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Embargoed until 00.01 Tuesday, 29 February 2000

HEALTH VISITORS TOLD TO CHALLENGE NHS "POWER BROKERS"

Health visitors and school nurses need to be more assertive if they are to be key players in setting the primary care and public health agenda, according to the Chief Executive of the NHS Confederation, Stephen Thornton.

Interviewed in the March issue of the Community Practitioner - the magazine of the Community Practitioners' and Health Visitors' Association - Mr Thornton questions whether community practitioners are assertive enough to "get in there" and challenge the traditional power brokers: "Have people got the energy for this?" he comments.

He said: "I don't want this interpreted as me pointing fingers and blaming them, but they are the creatures of the system that developed them. I think a lot more work needs to go on in terms of developing nurses and health visitors to take on this wider role."

"I just hope the new system, despite what might be seen as new opportunities for them, doesn't close in around them and prevent them from putting their point across."

Mr Thornton, whose organisation represents NHS employers, floats the idea of having "a generic practitioner" - a fusion of traditional job titles, such as health visitor, health promotion officer, and community development worker.

"And by generic I'm not downgrading it, I'm upgrading it. I see too many boundaries between these different tribes and too many boundaries between different organisations."

On school nurses, he says that "fairly serious" questions need to be asked about what they can uniquely offer. School nurses have not always been "brought into the loop" by those responsible for the service.

The Director of the Community Practitioners' and Health Visitors' Association, Jackie Carnell said: "As always, Stephen Thornton makes some interesting points. The CPHVA campaigns on a daily basis, taking the issues that affect the community practitioner to the heart of Government and the NHS - and we will continue to make our voice heard. We are not being complacent about the evolving primary care agenda."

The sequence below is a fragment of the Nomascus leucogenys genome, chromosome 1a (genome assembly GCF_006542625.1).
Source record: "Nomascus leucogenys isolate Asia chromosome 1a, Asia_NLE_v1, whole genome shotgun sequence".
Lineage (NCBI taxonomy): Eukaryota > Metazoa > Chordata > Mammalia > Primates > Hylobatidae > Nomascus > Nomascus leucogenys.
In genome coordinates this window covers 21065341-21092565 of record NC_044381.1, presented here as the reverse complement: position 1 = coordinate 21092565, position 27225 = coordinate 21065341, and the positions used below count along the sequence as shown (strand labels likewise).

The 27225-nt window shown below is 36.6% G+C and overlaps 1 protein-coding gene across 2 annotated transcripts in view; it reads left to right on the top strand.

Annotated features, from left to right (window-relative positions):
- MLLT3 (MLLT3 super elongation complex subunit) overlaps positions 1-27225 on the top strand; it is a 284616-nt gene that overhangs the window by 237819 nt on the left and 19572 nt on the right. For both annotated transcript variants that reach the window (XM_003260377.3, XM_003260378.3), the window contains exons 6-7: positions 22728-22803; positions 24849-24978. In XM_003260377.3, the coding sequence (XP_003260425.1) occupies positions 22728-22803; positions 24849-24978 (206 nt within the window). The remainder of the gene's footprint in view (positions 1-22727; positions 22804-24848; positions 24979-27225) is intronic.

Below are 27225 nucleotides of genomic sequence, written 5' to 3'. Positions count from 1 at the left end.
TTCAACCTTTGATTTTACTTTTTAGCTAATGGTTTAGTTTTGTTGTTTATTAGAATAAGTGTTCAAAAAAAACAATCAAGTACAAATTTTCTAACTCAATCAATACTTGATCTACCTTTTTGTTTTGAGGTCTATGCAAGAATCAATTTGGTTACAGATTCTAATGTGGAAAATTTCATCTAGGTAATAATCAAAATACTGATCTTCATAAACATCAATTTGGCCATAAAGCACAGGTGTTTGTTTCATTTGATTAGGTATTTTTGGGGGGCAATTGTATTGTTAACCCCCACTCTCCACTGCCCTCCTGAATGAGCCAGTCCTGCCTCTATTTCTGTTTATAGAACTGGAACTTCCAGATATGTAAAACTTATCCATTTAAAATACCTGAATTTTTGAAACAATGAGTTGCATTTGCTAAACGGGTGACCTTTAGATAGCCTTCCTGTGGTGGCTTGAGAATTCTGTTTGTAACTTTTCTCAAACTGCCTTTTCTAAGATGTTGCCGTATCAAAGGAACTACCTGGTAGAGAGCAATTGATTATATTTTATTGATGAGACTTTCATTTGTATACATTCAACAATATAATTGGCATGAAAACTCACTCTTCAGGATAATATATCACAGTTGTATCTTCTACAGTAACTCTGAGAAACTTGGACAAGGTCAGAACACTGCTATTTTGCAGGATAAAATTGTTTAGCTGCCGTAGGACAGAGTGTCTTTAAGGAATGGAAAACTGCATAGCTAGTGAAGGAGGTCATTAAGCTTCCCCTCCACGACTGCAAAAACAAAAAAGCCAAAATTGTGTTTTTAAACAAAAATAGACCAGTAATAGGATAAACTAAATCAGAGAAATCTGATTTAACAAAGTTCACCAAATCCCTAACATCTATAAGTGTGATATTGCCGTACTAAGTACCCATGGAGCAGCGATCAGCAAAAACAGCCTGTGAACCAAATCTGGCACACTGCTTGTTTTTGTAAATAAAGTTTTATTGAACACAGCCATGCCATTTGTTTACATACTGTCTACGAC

The CPHVA will be monitoring any move by the Government to reduce the number of community nurse specialisms. Ms Carnell said: "We don't want to make the mistake of confusing the role of caring for the sick with the public health agenda of prevention and health promotion for the population as a whole."

She said that the recent National Framework for School Nursing outlined a strengthened public health role for school nurses which was "a vote of confidence".

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NOTE TO NEWS EDITORS

For further information, please contact:

Shaun Noble Press Officer (020) 7939 7043 mobile 0468 69 39 40

CPHVA press releases can be seen on the MSF web site: www.msf.org.uk

The CPHVA is an autonomous professional section of the Manufacturing, Science and Finance union. The CPHVA represents 18,000 health visitors, school nurses, practice nurses and registered nurses working in the community in England, Wales, Scotland and Northern Ireland.

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